Carole Pietrzak

Blog 66 - The Knights of St. John Part 4

Ms. Pietrazk gives us an account of the first attempt of the Ottomans on Rhodes

Peter d’Aubusson was descended from one of the most illustrious houses of France. Norman in his origins and allied to the royal Norman blood, he was a soldier and also a man of letters. The popularity of his name was felt among the populace of Rhodes who, once d’Aubusson was at the head of the knights of St John, no longer feared Mahomet. Ha was at the head of every department but never extended his power. Mahomet saw that there was little chance of taking Rhodes and its defenders by surprise. D’Aubusson made no distinction between Latins or Greeks but said he reigned over Christians. His first act after investiture was to destroy the suburbs of Rhodes so as to prevent the enemy from finding shelter under the city walls. The Rhodians watched this process with tears of regret but knew that the calamity was inevitable.

Even though the city of Rhodes stood on the declivity of a wooded hill on the border of the sea and surrounded by a double wall flanked by large towers and a broad ditch beyond the wall, on May 23rd 1480, the great Turkish fleet made its apparition. The hostile troops succeeded in entrenching themselves in the neighbourhood of Mount St. Stephen and landed their heavy artillery. After resisting the furious bombardment for several days, the tower fell, to the joy of the enemy. A man of genius and of war, d’Aubusson drew the plans of his walls and ramparts and led the attack and from midnight to ten on the following morning the attack and the defence endured with unabated fury. At length the triumph of the knights was secured. The victorious knights precipitated their flying enemies from the mole and pursued them even into the waters of the harbour. 2,500 infidels fell and among them their renowned commander, Ibrahim Bey, the sultan’s son-in-law. The loss on the Rhodian side was also important and twelve of the brave knights of St John were among the slain.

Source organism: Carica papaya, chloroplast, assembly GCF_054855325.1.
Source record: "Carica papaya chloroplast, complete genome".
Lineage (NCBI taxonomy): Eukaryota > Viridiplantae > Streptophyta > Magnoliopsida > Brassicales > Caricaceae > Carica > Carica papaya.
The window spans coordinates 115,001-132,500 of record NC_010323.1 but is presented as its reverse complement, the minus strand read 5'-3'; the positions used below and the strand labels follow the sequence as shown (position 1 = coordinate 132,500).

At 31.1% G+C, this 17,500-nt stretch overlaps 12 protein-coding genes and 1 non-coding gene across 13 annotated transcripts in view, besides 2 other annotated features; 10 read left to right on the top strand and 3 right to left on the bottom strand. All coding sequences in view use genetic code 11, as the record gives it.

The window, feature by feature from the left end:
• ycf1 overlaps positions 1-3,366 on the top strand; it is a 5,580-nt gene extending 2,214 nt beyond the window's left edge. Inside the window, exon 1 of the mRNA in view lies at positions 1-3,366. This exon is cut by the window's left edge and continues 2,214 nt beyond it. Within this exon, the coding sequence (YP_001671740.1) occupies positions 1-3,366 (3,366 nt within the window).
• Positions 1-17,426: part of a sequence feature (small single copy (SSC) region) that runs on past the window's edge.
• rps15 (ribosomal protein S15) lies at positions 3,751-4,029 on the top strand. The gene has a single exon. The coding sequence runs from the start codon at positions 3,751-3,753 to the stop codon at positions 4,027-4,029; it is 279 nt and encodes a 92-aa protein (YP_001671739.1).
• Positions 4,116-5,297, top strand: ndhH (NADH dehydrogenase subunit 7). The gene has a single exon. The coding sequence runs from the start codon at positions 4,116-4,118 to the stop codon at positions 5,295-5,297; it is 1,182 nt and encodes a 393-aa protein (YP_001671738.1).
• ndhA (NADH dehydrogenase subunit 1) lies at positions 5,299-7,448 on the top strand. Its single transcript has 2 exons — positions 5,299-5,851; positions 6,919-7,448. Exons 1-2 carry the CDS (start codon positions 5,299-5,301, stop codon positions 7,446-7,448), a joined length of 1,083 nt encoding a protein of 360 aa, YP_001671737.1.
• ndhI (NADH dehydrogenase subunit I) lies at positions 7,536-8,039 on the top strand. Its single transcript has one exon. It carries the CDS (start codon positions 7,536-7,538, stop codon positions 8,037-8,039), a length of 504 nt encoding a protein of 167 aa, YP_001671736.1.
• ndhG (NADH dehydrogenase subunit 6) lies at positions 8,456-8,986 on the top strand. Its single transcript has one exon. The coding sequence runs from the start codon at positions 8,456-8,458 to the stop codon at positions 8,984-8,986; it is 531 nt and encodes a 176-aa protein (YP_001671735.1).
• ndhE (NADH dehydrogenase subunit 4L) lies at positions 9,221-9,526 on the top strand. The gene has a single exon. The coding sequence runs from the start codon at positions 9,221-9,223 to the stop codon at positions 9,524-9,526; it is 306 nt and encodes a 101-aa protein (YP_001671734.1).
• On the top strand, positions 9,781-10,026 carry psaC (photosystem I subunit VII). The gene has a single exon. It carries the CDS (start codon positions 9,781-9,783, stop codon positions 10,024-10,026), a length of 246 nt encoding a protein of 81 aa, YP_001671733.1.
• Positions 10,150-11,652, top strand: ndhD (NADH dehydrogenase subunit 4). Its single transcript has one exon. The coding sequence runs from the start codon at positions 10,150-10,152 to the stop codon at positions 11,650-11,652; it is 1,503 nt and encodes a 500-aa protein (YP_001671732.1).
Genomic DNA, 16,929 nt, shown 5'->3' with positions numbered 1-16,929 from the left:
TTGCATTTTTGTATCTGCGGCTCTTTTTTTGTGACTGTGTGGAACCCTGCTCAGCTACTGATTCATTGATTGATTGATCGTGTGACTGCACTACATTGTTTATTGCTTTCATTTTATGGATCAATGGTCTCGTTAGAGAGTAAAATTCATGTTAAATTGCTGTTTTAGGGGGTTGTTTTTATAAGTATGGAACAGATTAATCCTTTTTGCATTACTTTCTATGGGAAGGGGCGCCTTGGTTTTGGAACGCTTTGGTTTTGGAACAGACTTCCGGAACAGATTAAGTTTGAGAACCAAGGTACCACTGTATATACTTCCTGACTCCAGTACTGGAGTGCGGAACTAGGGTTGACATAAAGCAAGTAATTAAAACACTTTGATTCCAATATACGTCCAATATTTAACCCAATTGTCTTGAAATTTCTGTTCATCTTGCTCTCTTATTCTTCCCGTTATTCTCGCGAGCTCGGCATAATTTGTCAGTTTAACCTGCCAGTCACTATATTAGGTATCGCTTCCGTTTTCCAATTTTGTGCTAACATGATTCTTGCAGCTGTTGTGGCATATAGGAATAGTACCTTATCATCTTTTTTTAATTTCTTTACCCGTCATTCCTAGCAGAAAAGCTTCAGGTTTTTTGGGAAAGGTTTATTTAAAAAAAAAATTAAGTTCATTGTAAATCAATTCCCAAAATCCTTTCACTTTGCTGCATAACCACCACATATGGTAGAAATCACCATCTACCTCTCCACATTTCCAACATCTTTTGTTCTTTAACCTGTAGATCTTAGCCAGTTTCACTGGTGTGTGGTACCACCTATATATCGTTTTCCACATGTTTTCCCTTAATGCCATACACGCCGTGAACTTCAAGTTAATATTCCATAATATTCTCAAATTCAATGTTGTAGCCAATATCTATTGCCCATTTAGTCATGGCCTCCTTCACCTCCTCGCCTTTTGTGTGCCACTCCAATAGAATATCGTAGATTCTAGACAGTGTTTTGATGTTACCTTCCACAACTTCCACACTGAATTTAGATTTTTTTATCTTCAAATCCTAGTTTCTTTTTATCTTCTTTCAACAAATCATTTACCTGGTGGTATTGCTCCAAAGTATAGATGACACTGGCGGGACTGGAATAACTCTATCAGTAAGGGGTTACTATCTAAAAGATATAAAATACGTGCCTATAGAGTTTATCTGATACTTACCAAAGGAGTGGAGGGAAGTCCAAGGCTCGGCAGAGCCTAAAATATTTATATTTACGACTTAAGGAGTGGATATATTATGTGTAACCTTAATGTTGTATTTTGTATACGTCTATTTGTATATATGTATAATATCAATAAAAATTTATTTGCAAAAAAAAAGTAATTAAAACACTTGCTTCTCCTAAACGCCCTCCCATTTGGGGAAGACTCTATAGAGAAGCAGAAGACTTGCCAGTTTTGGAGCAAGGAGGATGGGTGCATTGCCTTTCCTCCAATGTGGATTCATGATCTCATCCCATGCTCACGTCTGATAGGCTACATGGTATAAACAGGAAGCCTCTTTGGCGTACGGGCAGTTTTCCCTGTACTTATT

D’Aubusson superintended all himself and set the example to the rest by incessant labour. The siege went on for three months and the Turks counted 9,000 soldiers killed and 15,000 wounded.

The outpost of Christendom was saved. Rhodes was rescued for nearly half a century. D’Aubusson was wounded but as soon as he could walk he proceeded to the Church of St John to offer his thanksgiving for the deliverance of the city by the intervention of the Blessed Virgin. In the meanwhile, the Turks first set foot on the tempting shores of Italy, making a successful descent on the Apulian coast and marched at once to invest Otranto. They took Kafia, which belonged to the Genoese and sent 40,000 of its inhabitants to Constantinople. The inhabitants of Otranto defended themselves with great courage but, unprepared, the town fell after suffering the loss of 12,000 from 22,000 inhabitants. Despite the triumphant success in Italy, the failure before Rhodes rankled like a poisoned arrow in the heart of Mahomet and he decided to prepare for vengeance. He thus assembled a force of 300,000 men whom he led into Asia Minor, designing from thence the fall upon Rhodes and the crushing of the audacious islanders to the dust. But he died at Nicomedia after a brief and sudden sickness, pouring the words:

“Rhodes, Rhodes, Rhodes!”

His body was carried to Constantinople and buried in the mosque he had founded and the inscription he had himself dictated on his deathbed was placed over his tomb:

I intended to conquer Rhodes and to subdue Italy.

In the next part we shall see the rise of Suleiman the Magnificent who was to be crucial for the siege of Malta.